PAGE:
Exodus 14:13-14 – Moses answered the people, “Do not be afraid.  Stand firm and you will see the deliverance the LORD will bring you today.  The Egyptians you see today you will never see again.  The LORD will fight for you; you need only to be still.”

God does the fighting.  And God chooses to work in terms that humans understand.  Pharaoh wouldn’t let the slaves go until the plagues got worse and worse.  He finally relented when his firstborn died.  Not ideal, but neither is Toopy and Binoo.

So now you’re saying:  “Kyle, that’s fine that God did the fighting in the story of Moses.  But after that, they went to Canaan and did horrific acts of violence.”

Yes.  Yes they did.

We read in Joshua 6 that after the walls fell down in the battle of Jericho, we read in verse 21:  “They devoted the city to the Lord and destroyed with the sword every living thing in it – men and women, young and old, cattle, sheep and donkeys.”

This God of love would order that?

Okay, this is where it gets fun.

Back to the beginning.  God partners with humans.  And thus has to work with what’s available.

The Israelites have left Egypt, with their number in the millions.  They need a place to go.  They need land.  Being a middle class accountant or teacher living in suburbia wasn’t an option.    And so they go off to Canaan to live.  The only problem is that there are already people there.  So they essentially wipe them off the map.

But if God needs a nation, and a nation needs land, why couldn’t the Israelites just hold hands and sing kumbaya?  Why couldn’t they form a multi-cultural society like we have now?  Why couldn’t they just live in peace and harmony?

There are a few things going on here.

The first.  Thousands of years ago, the worldview was this:  Kill or be killed.  That was it.  There was no multi-cultural policy.    There was no Folklarama.  If you didn’t kill your enemies, they would kill you.  There was a deep, deep tribalism that I don’t think we really understand today.

And by God choosing to get involved in the lives of the Israelites, he chose to get involved in their land claims, and thus he chose to get involved in their wars, and thus he chose to get involved in their policy on war.  Kill or be killed.  And when you do kill them, make sure that they can’t come back and kill you in the future.  Scorched Earth policy.  Brutal.  But effective.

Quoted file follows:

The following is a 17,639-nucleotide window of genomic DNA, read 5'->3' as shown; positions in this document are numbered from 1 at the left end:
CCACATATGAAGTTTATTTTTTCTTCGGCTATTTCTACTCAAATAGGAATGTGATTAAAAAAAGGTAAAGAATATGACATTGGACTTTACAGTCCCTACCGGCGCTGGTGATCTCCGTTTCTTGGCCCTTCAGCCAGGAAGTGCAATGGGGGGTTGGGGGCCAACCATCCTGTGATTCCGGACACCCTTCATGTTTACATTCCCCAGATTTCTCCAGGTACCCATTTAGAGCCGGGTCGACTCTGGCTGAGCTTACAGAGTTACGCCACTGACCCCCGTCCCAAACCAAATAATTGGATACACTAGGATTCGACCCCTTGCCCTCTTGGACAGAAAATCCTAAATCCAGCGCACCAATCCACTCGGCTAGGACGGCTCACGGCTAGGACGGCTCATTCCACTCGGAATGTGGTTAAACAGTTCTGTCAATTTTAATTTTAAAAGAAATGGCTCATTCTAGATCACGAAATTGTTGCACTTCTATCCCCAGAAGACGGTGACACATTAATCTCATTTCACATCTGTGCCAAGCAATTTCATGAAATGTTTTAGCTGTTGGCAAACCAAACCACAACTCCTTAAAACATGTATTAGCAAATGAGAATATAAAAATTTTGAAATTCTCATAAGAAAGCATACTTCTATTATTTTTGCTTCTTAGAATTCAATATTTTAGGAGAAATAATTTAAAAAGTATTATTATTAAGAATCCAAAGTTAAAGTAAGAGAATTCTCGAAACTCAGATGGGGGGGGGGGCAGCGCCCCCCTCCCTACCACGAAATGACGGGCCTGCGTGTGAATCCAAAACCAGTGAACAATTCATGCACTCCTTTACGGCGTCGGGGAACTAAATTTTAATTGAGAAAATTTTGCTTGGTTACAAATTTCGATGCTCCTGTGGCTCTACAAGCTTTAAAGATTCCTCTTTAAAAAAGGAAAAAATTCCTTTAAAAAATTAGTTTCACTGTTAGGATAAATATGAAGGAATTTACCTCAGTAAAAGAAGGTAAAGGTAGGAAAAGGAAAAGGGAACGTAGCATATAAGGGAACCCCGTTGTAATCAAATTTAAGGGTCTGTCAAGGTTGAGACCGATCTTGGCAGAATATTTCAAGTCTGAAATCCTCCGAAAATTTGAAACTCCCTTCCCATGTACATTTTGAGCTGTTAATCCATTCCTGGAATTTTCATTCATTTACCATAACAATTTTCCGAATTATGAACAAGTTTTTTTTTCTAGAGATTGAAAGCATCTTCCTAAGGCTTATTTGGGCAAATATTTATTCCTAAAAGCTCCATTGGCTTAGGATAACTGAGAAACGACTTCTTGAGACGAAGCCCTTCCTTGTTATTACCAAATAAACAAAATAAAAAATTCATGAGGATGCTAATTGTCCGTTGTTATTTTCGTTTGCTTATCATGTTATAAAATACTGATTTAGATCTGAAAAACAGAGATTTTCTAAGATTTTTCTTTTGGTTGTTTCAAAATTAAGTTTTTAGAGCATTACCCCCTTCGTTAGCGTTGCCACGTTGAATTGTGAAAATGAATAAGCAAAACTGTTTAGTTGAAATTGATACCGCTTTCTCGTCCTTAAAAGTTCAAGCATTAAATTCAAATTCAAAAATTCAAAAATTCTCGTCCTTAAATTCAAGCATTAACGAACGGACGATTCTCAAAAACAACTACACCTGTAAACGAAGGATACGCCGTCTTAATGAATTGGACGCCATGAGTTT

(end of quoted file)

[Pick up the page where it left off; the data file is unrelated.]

Remember:  God partners with humans, so he works with what’s available.

And there’s another piece of the puzzle… (I emailed one of my profs for some articles on the Canaanites, and he sent me back a fascinating read).

The premise is that we don’t really understand how evil the Canaanites were.  Through our 2012 eyes, we just can’t really comprehend how they lived.

I’ll give you the highlights.

Child Sacrifice.  Common.  Encouraged.  Their idol was made of metal with his hands were outstretched for the children.

Incest.  Common.  Encouraged.

Sexual Assault.  Common. Encouraged.  Gender or age didn’t matter, as long as they were weaker than you.

Bestiality.  Common. Encouraged.  The Hittites, a different people, had rules.  If you ended up with a Canaanite sheep, you were supposed to kill it, because you couldn’t have it hanging around your family.

So now, if your neighbours were as evil as the Canaanites, what would you do?  Can we live nicely here in Steinbach if they’re living like that in Blumenort?

Well, what do we do?  Call the police?  There were no police.  Put them in jail?  There were no jails back then.  Non-violent revolution?  What’s non-violence?   It’s kill or be killed.

So the Israelites took over the land and lived in relative peace.

But then there are some other fascinating war policies going.

During the Conquest and also in the book of Judges, there is no central government, no king, no Democrats or Republicans or Stephen Harpers or Justin Trudeaus.  And there was no standing army.  So when there’s trouble, someone, whom they called a Judge, would rise up and declares they have to attack someone or defend this city.  But who goes?

Well, the people who are available.  In our context, that would mean Kyle, Mel, and the person sitting next to you in the pew.  Now, here’s a question.  Do you want to go to war with me beside you?  No.  Because I’m not very good.  You’d rather have a trained soldier.  But during the time of the Judges, Israelites didn’t have any.  So not having a standing army was a deterrent to war.  You relied on God and only had to fight when you absolutely had to, because you’d have Kyle Penner in your corner, and you didn’t really want to have Kyle Penner in your corner.

And here’s another one.  When a battle was won, and they were supposed to kill everyone, women and children, young and old, do you think that people were excited about it?